Kevin Yeh, Ph.D.
National Hurricane Center
By Dennis Feltgen
Public Affairs Officer
NOAA Communications & External Affairs
National Hurricane Center
The word "scientific" in your title must mean you really enjoy science.
I have always been interested in the physical sciences, and meteorology is one of them. At a young age, I did well in school in all areas of science, especially in physics and mathematics. I must have been 10 years old when I decided I wanted to do scientific research.
Was there something that triggered your interest in hurricanes?
I grew up in Taiwan, and typhoons were always fascinating to me. Every year, there would be so much damage to property and (sadly) some lives taken away. They certainly got my attention and made a real impression on me as a child.
Was all of your education in Taiwan?
My college work is in Taiwan, at the National Taiwan University; and my graduate work is in the United States, at Purdue University. I tried to get myself multidisciplined in my interests, so I got a Bachelor degree in Physics and a Masters in Mathematics. After that, I decided to get a Ph.D. in Meteorology. That gave me a good foundation to do some really interesting research.
How are you doing that?
Atmospheric science is one of the areas that require a lot of work to improve the accuracy. We all know how difficult that is. I felt that, eventually, the computer modeling is the way to go. We want to have precise calculations of all of the evolutions in the atmosphere.
Is that an attainable goal?
It's very complicated and so far, obviously, it is still not good enough. But it is an area that can be explored. So, my motivation for coming to work here at NHC is that I get to work on this project and see how the real forecasts are made. I can understand the gap between the operations and research, and I am trying to figure out what's needed to significantly improve the computer model forecast.
You are here as part of the Hurricane Forecast Improvement Project (HFIP).
The project is going well. It has really helped that there is a very nice chemistry for me to work here. I was not sure of the operational aspect here, but I was able to get familiar with it in just a couple of months and was able to be prepared for operations very quickly. Everyone here has been very helpful.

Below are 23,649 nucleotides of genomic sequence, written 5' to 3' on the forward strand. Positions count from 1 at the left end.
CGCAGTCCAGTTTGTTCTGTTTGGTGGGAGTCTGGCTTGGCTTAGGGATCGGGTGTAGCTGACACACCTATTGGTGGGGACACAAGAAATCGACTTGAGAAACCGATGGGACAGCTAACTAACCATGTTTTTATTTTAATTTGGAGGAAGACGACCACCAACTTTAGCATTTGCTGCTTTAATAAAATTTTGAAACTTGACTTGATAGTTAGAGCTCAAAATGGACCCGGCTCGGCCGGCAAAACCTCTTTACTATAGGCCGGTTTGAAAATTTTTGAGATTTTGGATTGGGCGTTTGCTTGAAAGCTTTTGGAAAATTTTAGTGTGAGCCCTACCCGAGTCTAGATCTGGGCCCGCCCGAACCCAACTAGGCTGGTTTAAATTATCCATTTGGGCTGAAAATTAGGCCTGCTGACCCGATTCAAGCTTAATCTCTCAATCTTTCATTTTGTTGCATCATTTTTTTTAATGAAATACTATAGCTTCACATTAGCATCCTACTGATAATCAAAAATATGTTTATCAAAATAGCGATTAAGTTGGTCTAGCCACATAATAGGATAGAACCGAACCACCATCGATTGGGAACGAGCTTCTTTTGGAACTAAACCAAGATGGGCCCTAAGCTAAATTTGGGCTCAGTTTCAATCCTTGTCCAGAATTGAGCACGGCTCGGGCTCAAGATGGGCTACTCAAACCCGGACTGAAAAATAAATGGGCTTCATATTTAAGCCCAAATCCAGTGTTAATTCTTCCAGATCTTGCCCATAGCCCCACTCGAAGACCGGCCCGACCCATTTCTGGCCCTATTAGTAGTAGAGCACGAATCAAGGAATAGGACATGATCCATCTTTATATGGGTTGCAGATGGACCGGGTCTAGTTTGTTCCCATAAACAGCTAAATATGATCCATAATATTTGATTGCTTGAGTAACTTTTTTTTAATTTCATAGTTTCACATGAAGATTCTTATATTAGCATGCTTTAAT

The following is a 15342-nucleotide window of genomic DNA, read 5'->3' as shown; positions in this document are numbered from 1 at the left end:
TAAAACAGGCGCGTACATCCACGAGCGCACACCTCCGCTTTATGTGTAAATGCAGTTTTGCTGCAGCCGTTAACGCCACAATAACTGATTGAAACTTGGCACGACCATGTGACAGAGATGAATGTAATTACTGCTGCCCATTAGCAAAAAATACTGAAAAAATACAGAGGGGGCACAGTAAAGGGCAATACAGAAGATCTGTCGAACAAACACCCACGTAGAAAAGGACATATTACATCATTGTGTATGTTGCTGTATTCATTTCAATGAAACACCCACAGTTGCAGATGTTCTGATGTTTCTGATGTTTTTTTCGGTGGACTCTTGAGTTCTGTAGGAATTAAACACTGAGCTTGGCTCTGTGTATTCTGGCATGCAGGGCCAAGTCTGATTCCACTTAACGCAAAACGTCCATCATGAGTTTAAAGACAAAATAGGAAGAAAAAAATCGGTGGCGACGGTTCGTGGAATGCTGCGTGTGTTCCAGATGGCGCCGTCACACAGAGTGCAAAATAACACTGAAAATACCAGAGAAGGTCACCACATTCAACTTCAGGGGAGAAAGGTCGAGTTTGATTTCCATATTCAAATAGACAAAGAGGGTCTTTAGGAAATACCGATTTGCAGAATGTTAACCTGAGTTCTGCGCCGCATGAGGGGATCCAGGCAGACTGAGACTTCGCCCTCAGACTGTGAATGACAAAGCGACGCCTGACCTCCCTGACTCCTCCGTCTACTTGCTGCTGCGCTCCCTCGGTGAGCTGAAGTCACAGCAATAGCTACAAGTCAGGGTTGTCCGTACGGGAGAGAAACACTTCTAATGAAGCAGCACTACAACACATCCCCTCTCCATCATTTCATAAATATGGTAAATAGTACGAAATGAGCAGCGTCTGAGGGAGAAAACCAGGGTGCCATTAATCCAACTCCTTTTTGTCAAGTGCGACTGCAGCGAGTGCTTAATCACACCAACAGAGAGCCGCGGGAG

Reducing the errors in intensity forecasting was a main goal of HFIP.
And that's the area in which I am most interested. I had been working on dynamical hurricane models four years before I arrived at NHC, along with 10 years of extensive work on other weather and climate models. I found that the hurricane intensity forecasts from these models were not very consistent. But I found the NHC official forecast was substantially better than the model output. So I want to understand how they do it. I've seen all of these intensity models, especially the SHIPS model used here - that one is a statistical model. In the future, I want to improve the statistical model and take the knowledge used in the statistical model and put it into a dynamical model.
When you leave the building at the end of the day, how do you turn it off?
I just change my clothes, and go for a walk. I am a big Miami Heat fan, so I get to a few of the ball games.
What is the hardest part of your job?
I haven't found one yet.
What is the easiest part of your job?
My arrival and transition here has been very smooth. There were no surprises.
Where do you see yourself in 10 years?
I am most interested in improving hurricane intensity forecast models, both statistically and dynamically. I would like to work on statistical models for at least a few years, as they are currently offering the best guidance for the operation. Then I would like to incorporate the knowledge used in the statistical models into dynamical models to see if it can further improve hurricane intensity forecast.
Send comments to: NHC.Public.Affairs@noaa.gov
Return to Q & A index of stories